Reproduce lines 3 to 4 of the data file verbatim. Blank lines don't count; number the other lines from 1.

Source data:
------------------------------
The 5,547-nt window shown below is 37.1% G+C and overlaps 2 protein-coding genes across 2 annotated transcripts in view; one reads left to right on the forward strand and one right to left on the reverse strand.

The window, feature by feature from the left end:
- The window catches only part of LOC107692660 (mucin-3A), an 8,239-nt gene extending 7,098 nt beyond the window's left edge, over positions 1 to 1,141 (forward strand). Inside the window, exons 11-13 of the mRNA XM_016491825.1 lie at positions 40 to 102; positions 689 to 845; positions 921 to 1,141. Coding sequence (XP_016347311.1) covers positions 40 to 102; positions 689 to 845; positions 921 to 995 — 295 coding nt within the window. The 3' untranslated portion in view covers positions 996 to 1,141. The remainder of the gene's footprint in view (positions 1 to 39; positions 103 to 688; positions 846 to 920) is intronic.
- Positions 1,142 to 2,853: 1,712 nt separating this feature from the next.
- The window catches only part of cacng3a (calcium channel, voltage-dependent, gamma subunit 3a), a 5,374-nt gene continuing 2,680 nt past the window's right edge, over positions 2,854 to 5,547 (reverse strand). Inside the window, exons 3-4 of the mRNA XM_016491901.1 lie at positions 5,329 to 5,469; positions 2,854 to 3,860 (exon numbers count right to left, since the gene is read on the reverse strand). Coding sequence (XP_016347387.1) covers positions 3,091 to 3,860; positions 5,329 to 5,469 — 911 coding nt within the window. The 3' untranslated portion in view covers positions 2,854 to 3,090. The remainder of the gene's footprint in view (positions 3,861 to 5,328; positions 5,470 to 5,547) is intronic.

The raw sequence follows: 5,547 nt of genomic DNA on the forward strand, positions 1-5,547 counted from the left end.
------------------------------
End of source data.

- The window catches only part of LOC107692660 (mucin-3A), an 8,239-nt gene extending 7,098 nt beyond the window's left edge, over positions 1 to 1,141 (forward strand). Inside the window, exons 11-13 of the mRNA XM_016491825.1 lie at positions 40 to 102; positions 689 to 845; positions 921 to 1,141. Coding sequence (XP_016347311.1) covers positions 40 to 102; positions 689 to 845; positions 921 to 995 — 295 coding nt within the window. The 3' untranslated portion in view covers positions 996 to 1,141. The remainder of the gene's footprint in view (positions 1 to 39; positions 103 to 688; positions 846 to 920) is intronic.
- Positions 1,142 to 2,853: 1,712 nt separating this feature from the next.